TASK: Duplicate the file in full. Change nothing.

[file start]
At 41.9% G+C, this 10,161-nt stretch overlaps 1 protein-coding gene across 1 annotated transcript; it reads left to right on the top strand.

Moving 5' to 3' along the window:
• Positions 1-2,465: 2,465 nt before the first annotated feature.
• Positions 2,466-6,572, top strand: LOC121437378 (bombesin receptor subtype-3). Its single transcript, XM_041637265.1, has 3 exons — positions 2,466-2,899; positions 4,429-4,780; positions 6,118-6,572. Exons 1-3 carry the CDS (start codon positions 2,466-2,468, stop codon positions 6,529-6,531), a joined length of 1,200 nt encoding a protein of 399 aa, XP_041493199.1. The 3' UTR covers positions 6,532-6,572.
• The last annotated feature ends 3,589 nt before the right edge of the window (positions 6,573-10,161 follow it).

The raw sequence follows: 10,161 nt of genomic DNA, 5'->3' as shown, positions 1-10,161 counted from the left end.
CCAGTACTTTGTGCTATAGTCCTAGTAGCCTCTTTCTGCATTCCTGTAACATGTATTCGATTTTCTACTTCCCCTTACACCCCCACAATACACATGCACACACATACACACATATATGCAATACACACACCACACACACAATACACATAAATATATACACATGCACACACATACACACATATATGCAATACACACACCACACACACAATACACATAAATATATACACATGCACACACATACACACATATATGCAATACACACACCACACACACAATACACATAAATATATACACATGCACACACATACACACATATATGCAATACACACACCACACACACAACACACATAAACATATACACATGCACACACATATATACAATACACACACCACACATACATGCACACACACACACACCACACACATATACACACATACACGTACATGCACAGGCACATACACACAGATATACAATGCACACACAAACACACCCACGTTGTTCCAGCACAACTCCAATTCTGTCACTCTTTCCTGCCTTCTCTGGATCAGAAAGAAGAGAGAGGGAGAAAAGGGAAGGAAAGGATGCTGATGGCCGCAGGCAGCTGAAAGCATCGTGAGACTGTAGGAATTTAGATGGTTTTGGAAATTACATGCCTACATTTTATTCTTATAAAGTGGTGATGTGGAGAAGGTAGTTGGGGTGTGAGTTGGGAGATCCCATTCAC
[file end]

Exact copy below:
At 41.9% G+C, this 10,161-nt stretch overlaps 1 protein-coding gene across 1 annotated transcript; it reads left to right on the top strand.

Moving 5' to 3' along the window:
• Positions 1-2,465: 2,465 nt before the first annotated feature.
• Positions 2,466-6,572, top strand: LOC121437378 (bombesin receptor subtype-3). Its single transcript, XM_041637265.1, has 3 exons — positions 2,466-2,899; positions 4,429-4,780; positions 6,118-6,572. Exons 1-3 carry the CDS (start codon positions 2,466-2,468, stop codon positions 6,529-6,531), a joined length of 1,200 nt encoding a protein of 399 aa, XP_041493199.1. The 3' UTR covers positions 6,532-6,572.
• The last annotated feature ends 3,589 nt before the right edge of the window (positions 6,573-10,161 follow it).

The raw sequence follows: 10,161 nt of genomic DNA, 5'->3' as shown, positions 1-10,161 counted from the left end.
CCAGTACTTTGTGCTATAGTCCTAGTAGCCTCTTTCTGCATTCCTGTAACATGTATTCGATTTTCTACTTCCCCTTACACCCCCACAATACACATGCACACACATACACACATATATGCAATACACACACCACACACACAATACACATAAATATATACACATGCACACACATACACACATATATGCAATACACACACCACACACACAATACACATAAATATATACACATGCACACACATACACACATATATGCAATACACACACCACACACACAATACACATAAATATATACACATGCACACACATACACACATATATGCAATACACACACCACACACACAACACACATAAACATATACACATGCACACACATATATACAATACACACACCACACATACATGCACACACACACACACCACACACATATACACACATACACGTACATGCACAGGCACATACACACAGATATACAATGCACACACAAACACACCCACGTTGTTCCAGCACAACTCCAATTCTGTCACTCTTTCCTGCCTTCTCTGGATCAGAAAGAAGAGAGAGGGAGAAAAGGGAAGGAAAGGATGCTGATGGCCGCAGGCAGCTGAAAGCATCGTGAGACTGTAGGAATTTAGATGGTTTTGGAAATTACATGCCTACATTTTATTCTTATAAAGTGGTGATGTGGAGAAGGTAGTTGGGGTGTGAGTTGGGAGATCCCATTCAC